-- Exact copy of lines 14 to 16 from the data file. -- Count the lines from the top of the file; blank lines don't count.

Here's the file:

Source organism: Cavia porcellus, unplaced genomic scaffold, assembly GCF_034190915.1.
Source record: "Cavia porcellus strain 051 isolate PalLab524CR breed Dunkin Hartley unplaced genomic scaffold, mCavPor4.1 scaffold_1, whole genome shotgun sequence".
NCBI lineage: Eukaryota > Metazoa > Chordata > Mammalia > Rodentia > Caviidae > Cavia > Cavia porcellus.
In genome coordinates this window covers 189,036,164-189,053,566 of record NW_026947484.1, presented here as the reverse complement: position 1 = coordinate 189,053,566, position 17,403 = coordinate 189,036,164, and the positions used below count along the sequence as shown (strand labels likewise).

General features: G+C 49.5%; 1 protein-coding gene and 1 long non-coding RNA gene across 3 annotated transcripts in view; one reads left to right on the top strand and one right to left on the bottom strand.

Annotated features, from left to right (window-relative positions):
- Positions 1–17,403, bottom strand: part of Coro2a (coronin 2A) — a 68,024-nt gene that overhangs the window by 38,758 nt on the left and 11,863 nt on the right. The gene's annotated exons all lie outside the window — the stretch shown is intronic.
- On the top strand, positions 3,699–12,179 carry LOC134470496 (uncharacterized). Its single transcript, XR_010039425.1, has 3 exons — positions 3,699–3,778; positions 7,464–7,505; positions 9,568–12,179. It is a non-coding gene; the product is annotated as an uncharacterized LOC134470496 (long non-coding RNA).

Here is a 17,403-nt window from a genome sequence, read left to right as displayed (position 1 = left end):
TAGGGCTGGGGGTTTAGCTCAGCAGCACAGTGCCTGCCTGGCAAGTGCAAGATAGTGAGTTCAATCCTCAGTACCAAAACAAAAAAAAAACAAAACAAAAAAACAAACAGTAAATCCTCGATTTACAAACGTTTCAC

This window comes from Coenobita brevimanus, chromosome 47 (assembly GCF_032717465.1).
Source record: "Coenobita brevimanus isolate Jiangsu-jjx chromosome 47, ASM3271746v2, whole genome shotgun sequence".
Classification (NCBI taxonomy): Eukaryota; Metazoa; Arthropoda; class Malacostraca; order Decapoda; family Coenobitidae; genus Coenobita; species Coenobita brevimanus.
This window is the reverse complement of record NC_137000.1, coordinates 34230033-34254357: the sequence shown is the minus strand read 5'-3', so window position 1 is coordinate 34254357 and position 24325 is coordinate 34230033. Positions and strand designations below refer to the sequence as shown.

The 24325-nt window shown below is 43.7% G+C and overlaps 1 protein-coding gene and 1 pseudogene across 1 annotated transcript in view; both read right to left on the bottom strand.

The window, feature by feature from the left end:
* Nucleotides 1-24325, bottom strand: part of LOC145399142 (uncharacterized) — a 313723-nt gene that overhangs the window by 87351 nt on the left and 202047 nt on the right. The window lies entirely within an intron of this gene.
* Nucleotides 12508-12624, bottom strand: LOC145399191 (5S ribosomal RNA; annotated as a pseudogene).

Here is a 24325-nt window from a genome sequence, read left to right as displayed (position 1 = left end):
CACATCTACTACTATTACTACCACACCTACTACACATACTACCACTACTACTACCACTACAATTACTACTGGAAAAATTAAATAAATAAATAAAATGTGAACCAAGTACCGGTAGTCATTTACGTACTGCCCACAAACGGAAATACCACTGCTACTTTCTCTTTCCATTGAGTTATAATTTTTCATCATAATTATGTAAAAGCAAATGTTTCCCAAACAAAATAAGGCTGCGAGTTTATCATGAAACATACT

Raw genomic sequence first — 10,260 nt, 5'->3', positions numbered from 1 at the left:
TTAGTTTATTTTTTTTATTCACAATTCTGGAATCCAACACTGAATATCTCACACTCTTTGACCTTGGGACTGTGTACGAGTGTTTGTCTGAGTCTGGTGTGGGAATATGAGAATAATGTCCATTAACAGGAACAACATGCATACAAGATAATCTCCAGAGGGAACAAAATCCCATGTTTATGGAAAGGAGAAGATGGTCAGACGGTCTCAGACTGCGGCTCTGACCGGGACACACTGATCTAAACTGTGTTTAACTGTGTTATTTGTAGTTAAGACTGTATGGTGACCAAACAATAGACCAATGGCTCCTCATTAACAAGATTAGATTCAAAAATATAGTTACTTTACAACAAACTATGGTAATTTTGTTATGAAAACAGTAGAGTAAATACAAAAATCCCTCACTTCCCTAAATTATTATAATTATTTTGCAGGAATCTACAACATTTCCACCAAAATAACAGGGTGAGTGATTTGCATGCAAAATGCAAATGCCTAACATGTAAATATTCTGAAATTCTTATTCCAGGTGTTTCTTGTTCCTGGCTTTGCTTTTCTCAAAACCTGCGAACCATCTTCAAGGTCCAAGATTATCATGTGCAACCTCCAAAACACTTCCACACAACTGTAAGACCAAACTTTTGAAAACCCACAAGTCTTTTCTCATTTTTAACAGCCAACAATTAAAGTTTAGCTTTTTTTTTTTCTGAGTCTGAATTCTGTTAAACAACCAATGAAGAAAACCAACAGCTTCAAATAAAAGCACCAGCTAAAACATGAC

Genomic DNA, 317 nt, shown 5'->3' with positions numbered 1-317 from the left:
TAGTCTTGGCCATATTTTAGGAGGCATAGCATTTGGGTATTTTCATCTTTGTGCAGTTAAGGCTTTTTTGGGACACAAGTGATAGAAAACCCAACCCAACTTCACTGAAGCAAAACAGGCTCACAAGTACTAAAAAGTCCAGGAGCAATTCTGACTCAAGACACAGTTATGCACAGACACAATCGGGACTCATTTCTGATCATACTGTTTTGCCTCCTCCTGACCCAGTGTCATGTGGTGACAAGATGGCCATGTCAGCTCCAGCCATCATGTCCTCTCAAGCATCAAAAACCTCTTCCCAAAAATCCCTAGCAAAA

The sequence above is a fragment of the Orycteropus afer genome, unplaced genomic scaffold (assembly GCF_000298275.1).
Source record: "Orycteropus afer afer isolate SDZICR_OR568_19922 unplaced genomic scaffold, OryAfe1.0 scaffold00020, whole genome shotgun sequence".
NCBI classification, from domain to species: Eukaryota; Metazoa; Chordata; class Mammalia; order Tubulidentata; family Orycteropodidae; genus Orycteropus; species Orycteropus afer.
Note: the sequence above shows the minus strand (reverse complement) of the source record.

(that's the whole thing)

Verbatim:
This window is the reverse complement of record NC_137000.1, coordinates 34230033-34254357: the sequence shown is the minus strand read 5'-3', so window position 1 is coordinate 34254357 and position 24325 is coordinate 34230033. Positions and strand designations below refer to the sequence as shown.

The 24325-nt window shown below is 43.7% G+C and overlaps 1 protein-coding gene and 1 pseudogene across 1 annotated transcript in view; both read right to left on the bottom strand.

The window, feature by feature from the left end: